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The temporal dynamics of processing emotions from vocal, facial, and bodily expressions

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Jessen,  Sarah
Minerva Research Group Neurocognition of Rhythm in Communication, MPI for Human Cognitive and Brain Sciences, Max Planck Society;
Cluster Languages of Emotion, FU Berlin, Germany;

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Kotz,  Sonja A.
Minerva Research Group Neurocognition of Rhythm in Communication, MPI for Human Cognitive and Brain Sciences, Max Planck Society;

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Citation

Jessen, S., & Kotz, S. A. (2011). The temporal dynamics of processing emotions from vocal, facial, and bodily expressions. NeuroImage, 58(2), 665-674. doi:10.1016/j.neuroimage.2011.06.035.


Cite as: http://hdl.handle.net/11858/00-001M-0000-0011-F371-1
Abstract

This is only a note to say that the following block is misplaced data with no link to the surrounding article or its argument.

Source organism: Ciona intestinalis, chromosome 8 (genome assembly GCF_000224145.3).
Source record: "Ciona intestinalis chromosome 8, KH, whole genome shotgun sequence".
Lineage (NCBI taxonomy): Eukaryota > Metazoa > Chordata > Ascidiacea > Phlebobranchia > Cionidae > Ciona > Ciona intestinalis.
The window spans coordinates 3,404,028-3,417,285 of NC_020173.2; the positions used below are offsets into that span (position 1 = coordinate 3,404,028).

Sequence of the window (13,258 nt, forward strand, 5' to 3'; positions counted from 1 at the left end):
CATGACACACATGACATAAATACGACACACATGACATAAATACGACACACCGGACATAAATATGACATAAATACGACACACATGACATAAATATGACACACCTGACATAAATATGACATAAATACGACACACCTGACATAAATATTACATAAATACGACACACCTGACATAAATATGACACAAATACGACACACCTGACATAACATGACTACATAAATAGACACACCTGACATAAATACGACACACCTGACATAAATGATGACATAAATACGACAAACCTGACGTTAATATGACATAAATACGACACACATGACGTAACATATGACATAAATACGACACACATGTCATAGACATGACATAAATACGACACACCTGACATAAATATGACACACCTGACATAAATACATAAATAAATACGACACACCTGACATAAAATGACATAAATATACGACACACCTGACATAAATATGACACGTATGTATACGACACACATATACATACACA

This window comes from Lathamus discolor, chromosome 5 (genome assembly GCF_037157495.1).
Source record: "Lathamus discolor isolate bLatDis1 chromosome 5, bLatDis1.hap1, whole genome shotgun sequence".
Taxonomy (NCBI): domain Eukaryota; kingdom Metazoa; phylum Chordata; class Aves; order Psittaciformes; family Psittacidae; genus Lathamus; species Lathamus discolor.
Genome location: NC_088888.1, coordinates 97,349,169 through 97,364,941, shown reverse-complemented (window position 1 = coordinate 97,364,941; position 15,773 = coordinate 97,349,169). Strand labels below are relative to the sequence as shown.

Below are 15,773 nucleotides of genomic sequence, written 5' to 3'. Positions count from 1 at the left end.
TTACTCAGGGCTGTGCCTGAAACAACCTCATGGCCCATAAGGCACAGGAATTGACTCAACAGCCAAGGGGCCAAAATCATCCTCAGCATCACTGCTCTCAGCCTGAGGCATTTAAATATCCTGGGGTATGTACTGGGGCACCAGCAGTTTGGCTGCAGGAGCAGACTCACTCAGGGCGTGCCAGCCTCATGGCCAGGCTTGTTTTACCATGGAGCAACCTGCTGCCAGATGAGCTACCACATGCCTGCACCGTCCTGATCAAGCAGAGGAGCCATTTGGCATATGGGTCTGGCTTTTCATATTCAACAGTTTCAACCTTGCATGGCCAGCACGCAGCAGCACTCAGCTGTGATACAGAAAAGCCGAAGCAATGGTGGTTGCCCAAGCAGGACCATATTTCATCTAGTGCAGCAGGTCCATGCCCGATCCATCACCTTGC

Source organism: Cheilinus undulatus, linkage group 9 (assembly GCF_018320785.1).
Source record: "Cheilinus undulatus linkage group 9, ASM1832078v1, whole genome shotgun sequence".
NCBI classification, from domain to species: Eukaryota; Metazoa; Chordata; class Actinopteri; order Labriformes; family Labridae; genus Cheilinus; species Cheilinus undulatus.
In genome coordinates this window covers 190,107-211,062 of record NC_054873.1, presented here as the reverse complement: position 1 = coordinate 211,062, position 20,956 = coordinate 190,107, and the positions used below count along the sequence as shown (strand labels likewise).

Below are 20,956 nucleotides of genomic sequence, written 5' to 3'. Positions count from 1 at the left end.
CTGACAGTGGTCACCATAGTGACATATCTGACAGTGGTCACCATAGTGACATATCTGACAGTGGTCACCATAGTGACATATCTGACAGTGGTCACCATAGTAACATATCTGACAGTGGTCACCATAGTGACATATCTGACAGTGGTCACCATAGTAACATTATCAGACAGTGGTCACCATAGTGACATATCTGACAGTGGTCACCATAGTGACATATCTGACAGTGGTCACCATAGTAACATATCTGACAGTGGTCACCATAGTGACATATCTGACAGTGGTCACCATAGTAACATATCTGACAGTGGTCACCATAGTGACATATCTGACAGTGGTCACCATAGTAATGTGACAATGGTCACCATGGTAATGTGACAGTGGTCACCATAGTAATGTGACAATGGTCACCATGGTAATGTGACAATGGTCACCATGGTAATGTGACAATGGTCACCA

Face-to-face communication works multimodally. Not only do we employ vocal and facial expressions; body language provides valuable information as well. Here we focused on multimodal perception of emotion expressions, monitoring the temporal unfolding of the interaction of different modalities in the electroencephalogram (EEG). In the auditory condition, participants listened to emotional interjections such as “ah”, while they saw mute video clips containing emotional body language in the visual condition. In the audiovisual condition participants saw video clips with matching interjections. In all three conditions, the emotions “anger” and “fear”, as well as non-emotional stimuli were used. The N100 amplitude was strongly reduced in the audiovisual compared to the auditory condition, suggesting a significant impact of visual information on early auditory processing. Furthermore, anger and fear expressions were distinct in the auditory but not the audiovisual condition. Complementing these event-related potential (ERP) findings, we report strong similarities in the alpha- and beta-band in the visual and the audiovisual conditions, suggesting a strong visual processing component in the perception of audiovisual stimuli. Overall, our results show an early interaction of modalities in emotional face-to-face communication using complex and highly natural stimuli.